Baillie GiffordFeb 6 2023

Baillie Gifford’s assets lose a third of value in 2022

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Baillie Gifford’s assets lose a third of value in 2022
The Federal Reserve Building in Washington. The Fed's hiking of interest rates has impacted Baillie Gifford's assets under management, which dropped in value by more than £100bn in 2022 (AP Photo/Patrick Semansky)
BySally Hickey

Baillie Gifford saw its assets under management drop by more than £100mn last year as a result of the impact of higher interest rates on growth companies.

The asset manager’s AUM fell from £336bn at the end of 2021 to £223bn at the end of 2022, the company said today (February 6).

The majority of this drop was due to a decrease in valuations, a spokesperson said, as client outflows over the year represented £20bn of that loss, £3.6bn of which was UK retail flows.

A spokesperson for the company said though 2022 was a tough year for growth investors, Baillie Gifford's more recent performance had been positive.

“But all this does need to be seen in Baillie Gifford’s long term timeframe of 5-10 years where performance for clients remains strong," the spokesperson said.

Focus on growth

Baillie Gifford has been one of the most high-profile beneficiaries of the low interest rate environment seen in the past decade as its funds and trusts profited from the investments made mainly in the US technology sector.

The asset manager’s flagship vehicle, the Scottish Mortgage Investment Trust, was an early investor in Amazon and Tesla under its former manager, James Anderson, who retired from the firm in 2021.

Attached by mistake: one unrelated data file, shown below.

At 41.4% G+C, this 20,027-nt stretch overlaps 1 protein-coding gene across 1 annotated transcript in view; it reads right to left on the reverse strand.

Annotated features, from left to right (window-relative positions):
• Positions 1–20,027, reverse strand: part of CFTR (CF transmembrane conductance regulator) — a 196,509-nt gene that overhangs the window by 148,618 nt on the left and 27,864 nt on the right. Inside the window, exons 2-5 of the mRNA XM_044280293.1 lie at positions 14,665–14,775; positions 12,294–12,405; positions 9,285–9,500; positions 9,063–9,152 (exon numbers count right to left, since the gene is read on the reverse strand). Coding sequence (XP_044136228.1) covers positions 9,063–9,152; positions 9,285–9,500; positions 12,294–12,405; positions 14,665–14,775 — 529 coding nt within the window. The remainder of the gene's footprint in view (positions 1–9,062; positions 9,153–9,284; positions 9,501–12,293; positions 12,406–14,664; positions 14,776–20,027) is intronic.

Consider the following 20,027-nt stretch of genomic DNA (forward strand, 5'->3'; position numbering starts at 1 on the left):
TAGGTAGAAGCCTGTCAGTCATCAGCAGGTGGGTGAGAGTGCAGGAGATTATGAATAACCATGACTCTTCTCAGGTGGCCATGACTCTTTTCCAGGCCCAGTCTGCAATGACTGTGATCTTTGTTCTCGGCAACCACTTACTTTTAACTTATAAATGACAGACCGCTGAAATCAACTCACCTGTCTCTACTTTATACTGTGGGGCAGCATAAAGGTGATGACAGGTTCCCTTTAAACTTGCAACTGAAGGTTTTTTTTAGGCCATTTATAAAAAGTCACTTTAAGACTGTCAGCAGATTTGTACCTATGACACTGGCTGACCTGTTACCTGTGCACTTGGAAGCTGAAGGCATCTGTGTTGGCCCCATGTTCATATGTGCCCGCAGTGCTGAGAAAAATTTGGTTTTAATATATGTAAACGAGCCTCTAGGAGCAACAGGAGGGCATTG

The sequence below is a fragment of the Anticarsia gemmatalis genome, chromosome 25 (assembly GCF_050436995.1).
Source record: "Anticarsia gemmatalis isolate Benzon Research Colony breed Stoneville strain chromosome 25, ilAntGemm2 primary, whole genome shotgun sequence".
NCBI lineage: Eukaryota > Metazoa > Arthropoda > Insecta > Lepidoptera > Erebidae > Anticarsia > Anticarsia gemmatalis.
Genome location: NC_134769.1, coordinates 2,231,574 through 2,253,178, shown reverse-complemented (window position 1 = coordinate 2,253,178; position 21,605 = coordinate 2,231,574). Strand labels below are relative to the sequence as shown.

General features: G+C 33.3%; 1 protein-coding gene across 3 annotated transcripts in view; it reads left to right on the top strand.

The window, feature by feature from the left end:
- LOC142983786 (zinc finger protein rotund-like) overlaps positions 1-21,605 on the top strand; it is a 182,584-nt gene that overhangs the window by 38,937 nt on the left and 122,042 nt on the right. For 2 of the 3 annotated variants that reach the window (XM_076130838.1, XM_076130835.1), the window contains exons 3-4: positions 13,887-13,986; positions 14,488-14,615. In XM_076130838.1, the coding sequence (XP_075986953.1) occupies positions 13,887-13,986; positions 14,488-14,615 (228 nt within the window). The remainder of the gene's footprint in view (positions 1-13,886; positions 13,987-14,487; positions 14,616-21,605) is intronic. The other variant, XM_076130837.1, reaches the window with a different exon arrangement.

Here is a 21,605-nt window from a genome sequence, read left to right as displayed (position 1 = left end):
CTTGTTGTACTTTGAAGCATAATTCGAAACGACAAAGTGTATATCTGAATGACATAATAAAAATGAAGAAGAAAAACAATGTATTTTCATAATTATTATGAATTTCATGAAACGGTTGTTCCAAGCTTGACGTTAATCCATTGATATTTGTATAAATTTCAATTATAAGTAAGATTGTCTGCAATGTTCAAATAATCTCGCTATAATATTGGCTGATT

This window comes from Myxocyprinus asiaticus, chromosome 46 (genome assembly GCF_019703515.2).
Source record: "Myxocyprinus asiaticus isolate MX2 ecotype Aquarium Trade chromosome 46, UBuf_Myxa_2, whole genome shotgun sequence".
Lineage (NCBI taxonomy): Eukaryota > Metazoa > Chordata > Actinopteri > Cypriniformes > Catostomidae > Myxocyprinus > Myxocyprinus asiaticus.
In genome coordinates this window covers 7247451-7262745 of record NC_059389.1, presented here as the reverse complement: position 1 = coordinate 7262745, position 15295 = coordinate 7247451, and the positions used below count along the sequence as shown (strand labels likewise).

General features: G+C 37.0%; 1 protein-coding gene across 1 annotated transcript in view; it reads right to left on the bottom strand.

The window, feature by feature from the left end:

The trust’s performance soared between early 2020 and late 2021, gaining 180 per cent in 18 months, however high inflation and rising interest rates in 2021 saw its value drop significantly.

Growth companies have been thrown out with the bathwater by financial marketsJames Budden, Baillie Gifford

The trust’s share price is now around 780p, similar to where it was in mid-2020.

Interest rate rises, which have been implemented in the US where Baillie Gifford has its biggest exposure, aim to reduce inflation by increasing the cost of borrowing.

One of the impacts of this is that growth companies, which tend to be smaller and not profitable, see their value drop as higher interest rates reduce their potential returns in the future.

Though the company has repeatedly said it believes the companies it invests in are the best option for long-term investors.

At the end of last year, Baillie Gifford's head of distribution told FTAdviser that growth companies had been thrown out “with the bathwater” by financial markets, and a number currently have low share prices that do not reflect their strength.

“[We think] you would rather be involved in a company that has some pretty extraordinary long-term growth prospects,” James Budden said.

Motivation for investing

Baillie Gifford has stood out among its peers in the past year, speaking regularly about the unique impact of the extraordinary nature of market volatility in the past three years on growth assets.